String Theory: Brian Greene and Lawrence Krauss Debate Co-sponsored with the Department of Energy’s Office of ScienceFor those of you in DC in a couple of weeks, this will be happening at the National Museum of Natural History at the Smithsonian, moderated by Michael Turner.
It comes down to this: Are all things in nature actually super-tiny bits of strings that are vibrating strands of energy? If so, string theory would merge general relativity and quantum mechanics, and would explain the origin of space, time, and the universe itself. Or is the theory, as some critics claim, just extraordinarily complex mathematics which may have nothing to do with physics and a theory of nothing, not everything? If so, physicists are back to the drawing board in their quest for the Holy Grail of physics—an ultimate theory of everything.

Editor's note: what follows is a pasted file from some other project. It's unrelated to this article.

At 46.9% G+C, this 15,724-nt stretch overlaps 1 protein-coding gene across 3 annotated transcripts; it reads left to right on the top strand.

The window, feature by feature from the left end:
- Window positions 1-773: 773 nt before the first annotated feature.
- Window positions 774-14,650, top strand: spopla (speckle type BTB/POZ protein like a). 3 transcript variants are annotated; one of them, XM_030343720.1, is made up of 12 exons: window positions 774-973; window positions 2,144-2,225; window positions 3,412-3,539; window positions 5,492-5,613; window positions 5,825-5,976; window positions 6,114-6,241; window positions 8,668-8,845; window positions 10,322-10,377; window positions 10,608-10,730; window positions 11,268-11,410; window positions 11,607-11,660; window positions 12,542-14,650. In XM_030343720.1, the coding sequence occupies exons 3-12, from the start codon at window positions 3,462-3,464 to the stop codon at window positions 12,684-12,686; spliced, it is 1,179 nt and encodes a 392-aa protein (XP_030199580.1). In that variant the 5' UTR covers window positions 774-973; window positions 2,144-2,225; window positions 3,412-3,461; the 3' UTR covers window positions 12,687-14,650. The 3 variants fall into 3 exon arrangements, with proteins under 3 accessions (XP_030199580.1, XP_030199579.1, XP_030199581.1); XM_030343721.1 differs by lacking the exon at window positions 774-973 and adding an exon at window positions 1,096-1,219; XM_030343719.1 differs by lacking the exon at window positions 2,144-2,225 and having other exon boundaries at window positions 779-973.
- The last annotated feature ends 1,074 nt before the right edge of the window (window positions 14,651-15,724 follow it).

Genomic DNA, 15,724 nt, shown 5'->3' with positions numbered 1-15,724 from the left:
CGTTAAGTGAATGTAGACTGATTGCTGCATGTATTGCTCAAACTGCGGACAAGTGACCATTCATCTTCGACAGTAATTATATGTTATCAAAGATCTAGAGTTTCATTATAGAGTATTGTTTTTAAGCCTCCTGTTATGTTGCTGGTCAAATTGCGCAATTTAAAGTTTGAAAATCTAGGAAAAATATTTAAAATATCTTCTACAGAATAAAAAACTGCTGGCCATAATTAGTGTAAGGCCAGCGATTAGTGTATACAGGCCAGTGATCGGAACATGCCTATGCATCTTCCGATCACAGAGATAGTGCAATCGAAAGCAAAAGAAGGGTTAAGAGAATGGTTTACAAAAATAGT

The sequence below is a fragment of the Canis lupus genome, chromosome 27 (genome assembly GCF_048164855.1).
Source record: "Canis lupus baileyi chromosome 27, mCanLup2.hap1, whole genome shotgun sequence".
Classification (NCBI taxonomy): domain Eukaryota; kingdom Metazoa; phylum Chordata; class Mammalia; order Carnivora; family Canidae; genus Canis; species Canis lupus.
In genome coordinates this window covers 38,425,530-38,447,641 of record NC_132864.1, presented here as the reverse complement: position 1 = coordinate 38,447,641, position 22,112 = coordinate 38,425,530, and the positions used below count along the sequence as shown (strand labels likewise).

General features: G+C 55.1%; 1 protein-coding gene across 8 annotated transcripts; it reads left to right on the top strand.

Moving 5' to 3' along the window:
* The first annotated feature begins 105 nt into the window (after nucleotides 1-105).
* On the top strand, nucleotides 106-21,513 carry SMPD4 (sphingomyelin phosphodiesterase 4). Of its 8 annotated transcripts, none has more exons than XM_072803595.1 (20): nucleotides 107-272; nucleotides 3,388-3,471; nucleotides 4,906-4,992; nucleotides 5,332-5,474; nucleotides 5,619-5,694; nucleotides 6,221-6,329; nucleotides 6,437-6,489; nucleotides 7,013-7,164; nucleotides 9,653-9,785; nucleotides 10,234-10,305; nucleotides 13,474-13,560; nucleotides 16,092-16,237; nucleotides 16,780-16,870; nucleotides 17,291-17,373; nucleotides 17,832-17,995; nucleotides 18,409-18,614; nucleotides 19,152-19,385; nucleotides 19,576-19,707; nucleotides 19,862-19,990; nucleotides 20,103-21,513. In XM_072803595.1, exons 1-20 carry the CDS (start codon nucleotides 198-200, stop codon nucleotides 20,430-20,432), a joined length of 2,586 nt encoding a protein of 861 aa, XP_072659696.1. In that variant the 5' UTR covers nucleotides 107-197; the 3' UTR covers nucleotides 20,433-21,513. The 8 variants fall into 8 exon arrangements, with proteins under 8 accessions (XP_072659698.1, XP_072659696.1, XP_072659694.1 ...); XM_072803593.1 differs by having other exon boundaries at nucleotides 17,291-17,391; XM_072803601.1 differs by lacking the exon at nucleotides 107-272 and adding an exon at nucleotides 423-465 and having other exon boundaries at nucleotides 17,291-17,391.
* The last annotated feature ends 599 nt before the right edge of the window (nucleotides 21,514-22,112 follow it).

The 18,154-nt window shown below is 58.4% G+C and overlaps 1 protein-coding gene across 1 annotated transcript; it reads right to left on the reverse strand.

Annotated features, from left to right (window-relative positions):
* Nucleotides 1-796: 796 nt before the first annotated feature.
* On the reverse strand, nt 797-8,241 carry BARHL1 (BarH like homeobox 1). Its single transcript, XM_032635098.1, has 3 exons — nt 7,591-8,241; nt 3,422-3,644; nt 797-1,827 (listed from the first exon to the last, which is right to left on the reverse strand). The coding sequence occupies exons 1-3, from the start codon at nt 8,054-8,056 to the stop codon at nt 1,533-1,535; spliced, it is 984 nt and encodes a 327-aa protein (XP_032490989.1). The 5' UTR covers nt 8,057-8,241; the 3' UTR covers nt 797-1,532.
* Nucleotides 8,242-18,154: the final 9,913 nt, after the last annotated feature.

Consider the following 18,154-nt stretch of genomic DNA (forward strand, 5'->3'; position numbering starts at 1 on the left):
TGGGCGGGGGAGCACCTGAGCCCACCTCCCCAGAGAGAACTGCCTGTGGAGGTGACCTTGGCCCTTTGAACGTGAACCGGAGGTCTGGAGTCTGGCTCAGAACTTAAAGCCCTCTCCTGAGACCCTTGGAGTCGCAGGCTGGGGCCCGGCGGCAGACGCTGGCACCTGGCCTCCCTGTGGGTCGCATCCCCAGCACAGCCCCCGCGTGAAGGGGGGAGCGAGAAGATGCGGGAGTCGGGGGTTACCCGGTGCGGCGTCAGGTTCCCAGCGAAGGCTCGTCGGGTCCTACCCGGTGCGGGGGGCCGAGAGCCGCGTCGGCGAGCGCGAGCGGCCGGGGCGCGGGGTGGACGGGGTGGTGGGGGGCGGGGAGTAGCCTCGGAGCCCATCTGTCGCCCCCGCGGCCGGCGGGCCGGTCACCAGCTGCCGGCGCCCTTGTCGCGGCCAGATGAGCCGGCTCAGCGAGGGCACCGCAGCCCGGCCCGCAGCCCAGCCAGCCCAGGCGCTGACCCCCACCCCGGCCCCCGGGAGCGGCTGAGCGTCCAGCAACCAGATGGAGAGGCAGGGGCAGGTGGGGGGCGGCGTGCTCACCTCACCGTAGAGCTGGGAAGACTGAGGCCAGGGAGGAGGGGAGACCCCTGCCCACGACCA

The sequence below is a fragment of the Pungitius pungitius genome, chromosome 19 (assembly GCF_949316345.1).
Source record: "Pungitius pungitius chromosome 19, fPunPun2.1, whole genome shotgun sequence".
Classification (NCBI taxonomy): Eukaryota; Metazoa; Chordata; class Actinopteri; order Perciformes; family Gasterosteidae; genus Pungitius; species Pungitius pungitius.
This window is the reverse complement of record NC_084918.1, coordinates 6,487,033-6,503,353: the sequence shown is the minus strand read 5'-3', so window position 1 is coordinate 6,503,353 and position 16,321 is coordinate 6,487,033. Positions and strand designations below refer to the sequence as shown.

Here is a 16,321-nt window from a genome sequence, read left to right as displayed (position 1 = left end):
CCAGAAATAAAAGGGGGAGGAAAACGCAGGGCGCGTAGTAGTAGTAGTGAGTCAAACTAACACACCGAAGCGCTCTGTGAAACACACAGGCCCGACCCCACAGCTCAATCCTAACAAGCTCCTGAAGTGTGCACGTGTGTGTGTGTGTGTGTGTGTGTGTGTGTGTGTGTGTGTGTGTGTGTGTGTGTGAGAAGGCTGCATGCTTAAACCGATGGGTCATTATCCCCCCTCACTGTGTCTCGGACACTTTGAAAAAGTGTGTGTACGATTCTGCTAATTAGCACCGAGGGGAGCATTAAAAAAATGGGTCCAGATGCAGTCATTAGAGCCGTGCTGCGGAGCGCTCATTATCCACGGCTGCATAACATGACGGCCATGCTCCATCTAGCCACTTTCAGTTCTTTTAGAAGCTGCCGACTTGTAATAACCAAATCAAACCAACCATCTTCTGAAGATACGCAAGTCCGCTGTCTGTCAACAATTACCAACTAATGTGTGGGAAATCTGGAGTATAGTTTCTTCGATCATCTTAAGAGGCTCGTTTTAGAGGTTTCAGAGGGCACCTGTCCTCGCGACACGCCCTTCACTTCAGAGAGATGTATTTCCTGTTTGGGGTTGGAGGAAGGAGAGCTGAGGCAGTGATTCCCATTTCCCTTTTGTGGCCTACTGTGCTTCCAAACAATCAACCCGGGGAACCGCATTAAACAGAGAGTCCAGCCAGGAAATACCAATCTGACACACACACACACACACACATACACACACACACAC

But seriously folks, who benefits from these kinds of debates, besides the obvious rock-star experience seeing two charismatic speaker/performer/scientists argue in real life? Then again, who wants to imagine Greene and Krauss snapping fingers at each other, going "Bring it!"? In sum, I'm not sure (as it's mildly fun to watch smart people argue, despite the inevitable vacuousness of any result from this particular debate...kind of like the WWE, right?). All I know is
Greene is a professor of physics and professor of mathematics at Columbia University; Krauss is Ambrose Swasey professor of physics and a professor of astronomy at Case Western Reserve University; and Turner is the Rauner Distinguished Service professor in the Kavli Institute for Cosmological Physics at the University of Chicago.so Greene, lacking a titled chair, which even the moderator has, is already racing to catch up.